Co-evolution of Life and Minerals
This activity was selected for the On the Cutting Edge Reviewed Teaching Collection
This activity has received positive reviews in a peer review process involving five review categories. The five categories included in the process are
- Scientific Accuracy
- Alignment of Learning Goals, Activities, and Assessments
- Pedagogic Effectiveness
- Robustness (usability and dependability of all components)
- Completeness of the ActivitySheet web page
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This page first made public: Jun 6, 2013
Based on the 2010 Scientific American paper by Hazen, and the more technical 2008 paper of Hazen et al, both of which explore the effect of the biosphere on the tremendous number of mineral species that occur on Earth compared to the lesser number we believe we are seeing on other planets. This tackles the idea of mineralogy/geochemistry evolving over time as do biological systems, rather than being a static system with no hysteresis or temporal aspect to it. Students work in small groups to decide which groups of minerals have been most affected by a variety of biological influences, and how. Then the class as a whole compares their conclusions group by group.
Sophomore EES, Biology, and Env. Sci. majors. I always have a sprinkling of Technical Writing Majors. The activity occurs after I have done quite a lot on the biogeochemical cycling of the major and some minor elements. I have already also covered something about microbial processes, especially those that involve chemical transformations of rocks and minerals by active and passive bioprecipitation, biodissolution, etc.
Skills and concepts that students must have mastered
Basic concepts of redox and pH effects as applied to life processes, and the effects of those on the intrinsic geochemistry of different lithologies. The notion that microbes often attach strongly to crystalline faces and create pitting, the related notion that organisms in a fluid environment can alter the course of aqueous crystallization, etc.
How the activity is situated in the course
Mid semester usually. The kids have to be comfortable with the basic concepts, and perhaps more importantly, by mid semester, they have become more willing to speak up, because we have already done a reasonable number of in-class small group activities, where we then share the results of individual groups in the broader class context.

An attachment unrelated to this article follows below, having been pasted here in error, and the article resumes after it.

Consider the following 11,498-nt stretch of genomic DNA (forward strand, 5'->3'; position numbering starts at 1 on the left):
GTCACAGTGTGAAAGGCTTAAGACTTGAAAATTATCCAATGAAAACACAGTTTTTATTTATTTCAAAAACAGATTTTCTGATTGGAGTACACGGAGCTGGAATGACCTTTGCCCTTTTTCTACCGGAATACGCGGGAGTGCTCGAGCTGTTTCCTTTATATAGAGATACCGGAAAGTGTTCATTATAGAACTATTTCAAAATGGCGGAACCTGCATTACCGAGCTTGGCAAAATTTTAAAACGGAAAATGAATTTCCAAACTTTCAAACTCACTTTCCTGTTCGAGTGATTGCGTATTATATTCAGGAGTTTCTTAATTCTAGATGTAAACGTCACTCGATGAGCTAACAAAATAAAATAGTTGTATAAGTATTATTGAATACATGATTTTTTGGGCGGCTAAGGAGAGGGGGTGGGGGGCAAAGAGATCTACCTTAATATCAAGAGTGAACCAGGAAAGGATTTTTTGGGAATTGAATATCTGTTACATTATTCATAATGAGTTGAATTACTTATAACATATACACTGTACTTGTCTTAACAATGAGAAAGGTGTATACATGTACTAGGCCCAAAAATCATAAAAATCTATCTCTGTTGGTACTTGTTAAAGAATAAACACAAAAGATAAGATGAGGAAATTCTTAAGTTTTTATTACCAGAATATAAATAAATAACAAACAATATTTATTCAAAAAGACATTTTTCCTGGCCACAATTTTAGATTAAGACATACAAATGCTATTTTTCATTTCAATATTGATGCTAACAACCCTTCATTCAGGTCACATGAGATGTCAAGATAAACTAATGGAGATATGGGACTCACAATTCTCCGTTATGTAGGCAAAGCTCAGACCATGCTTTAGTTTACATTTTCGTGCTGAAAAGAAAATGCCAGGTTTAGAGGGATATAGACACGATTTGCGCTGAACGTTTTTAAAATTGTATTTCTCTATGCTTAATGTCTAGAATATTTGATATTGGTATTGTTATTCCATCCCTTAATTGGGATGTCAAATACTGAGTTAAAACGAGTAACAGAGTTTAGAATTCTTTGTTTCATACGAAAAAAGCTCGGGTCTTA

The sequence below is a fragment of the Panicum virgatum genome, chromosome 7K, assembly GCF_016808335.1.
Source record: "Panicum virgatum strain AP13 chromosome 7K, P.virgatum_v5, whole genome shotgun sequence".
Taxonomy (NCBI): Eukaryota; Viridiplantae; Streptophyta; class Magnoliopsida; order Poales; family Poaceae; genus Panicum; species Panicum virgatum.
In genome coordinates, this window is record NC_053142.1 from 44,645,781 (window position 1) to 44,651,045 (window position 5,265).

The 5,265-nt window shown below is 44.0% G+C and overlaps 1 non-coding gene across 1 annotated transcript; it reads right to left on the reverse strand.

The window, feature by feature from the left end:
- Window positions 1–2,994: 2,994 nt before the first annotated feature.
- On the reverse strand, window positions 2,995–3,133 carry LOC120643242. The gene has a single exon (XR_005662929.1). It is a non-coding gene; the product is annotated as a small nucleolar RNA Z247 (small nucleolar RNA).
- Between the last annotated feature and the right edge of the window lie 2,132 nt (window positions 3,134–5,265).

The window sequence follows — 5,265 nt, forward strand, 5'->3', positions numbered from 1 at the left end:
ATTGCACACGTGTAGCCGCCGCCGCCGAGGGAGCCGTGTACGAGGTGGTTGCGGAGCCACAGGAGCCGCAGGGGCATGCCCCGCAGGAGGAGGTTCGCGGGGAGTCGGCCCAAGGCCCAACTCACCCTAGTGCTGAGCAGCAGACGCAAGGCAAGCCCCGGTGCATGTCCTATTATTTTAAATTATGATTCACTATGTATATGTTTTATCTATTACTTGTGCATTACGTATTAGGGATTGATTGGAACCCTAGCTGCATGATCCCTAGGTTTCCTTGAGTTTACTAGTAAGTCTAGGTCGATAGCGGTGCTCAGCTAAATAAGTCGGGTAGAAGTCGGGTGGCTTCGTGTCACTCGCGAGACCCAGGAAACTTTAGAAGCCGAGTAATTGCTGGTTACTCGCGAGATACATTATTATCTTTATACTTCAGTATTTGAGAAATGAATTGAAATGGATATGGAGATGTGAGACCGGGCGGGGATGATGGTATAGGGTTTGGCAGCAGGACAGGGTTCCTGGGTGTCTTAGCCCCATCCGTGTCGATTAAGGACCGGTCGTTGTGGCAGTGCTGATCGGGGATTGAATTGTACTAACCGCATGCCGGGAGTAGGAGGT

Content/concepts goals for this activity
Overlapping chemistry between the geochemistry and the biochemistry. The influence of microbial binding on crystal formation, or lack thereof. The magnitude of tangible geological evidence of the presence of life on a planet, compared to planetary bodies without such influences.
Higher order thinking skills goals for this activity
Synthesis of ideas from broadly interdisciplinary fields, namely biology/microbiology, mineralogy, and geochemistry.
Formulation of hypotheses, I ask the students to come up with an over-arching hypothesis statement for each class of mineralogical/biological classes they consider.
Other skills goals for this activity
Working in groups, choosing a spokesperson, articulating the group's consensus.
Description and Teaching Materials
Everyone is assigned Hazen 2010, and Hazen et al 2008 (as a supplementary document) a week or 10 days in advance. Students break into small groups, 3 to 5 depending upon total class size. They have copies of the papers in hand. Each group selects one major category of minerals mentioned in the papers. They specifically discuss the various factors on EArth (life, water, plate tectonics, etc.) that have influenced the mineralogy and lithology, and biogeochemical cycles. They decide within each small group which of the factors they believe to be dominant within each category. After ~ 20-30 minutes, they present their conclusions to the class as a whole. Discussion ensues. I guide the discussion but try to let the students do as much of the discussion leading as possible.
1_hazen_2010_evolution (Acrobat (PDF) 2.2MB Apr29 13)
Teaching Notes and Tips
You have to be very familiar with the material and circulate with the students. It helps to have a knowledgeable TA who can circulate also if the class is above 25 or so.
I don't rush this, and I let the student discussions go on for quite a while. I also let the final plenary discussion range pretty broadly.
Their performance on relevant questions in exams, their degree of engagement in the activity itself, and the response of students to further discussions involving these concepts later in the semester.
References and Resources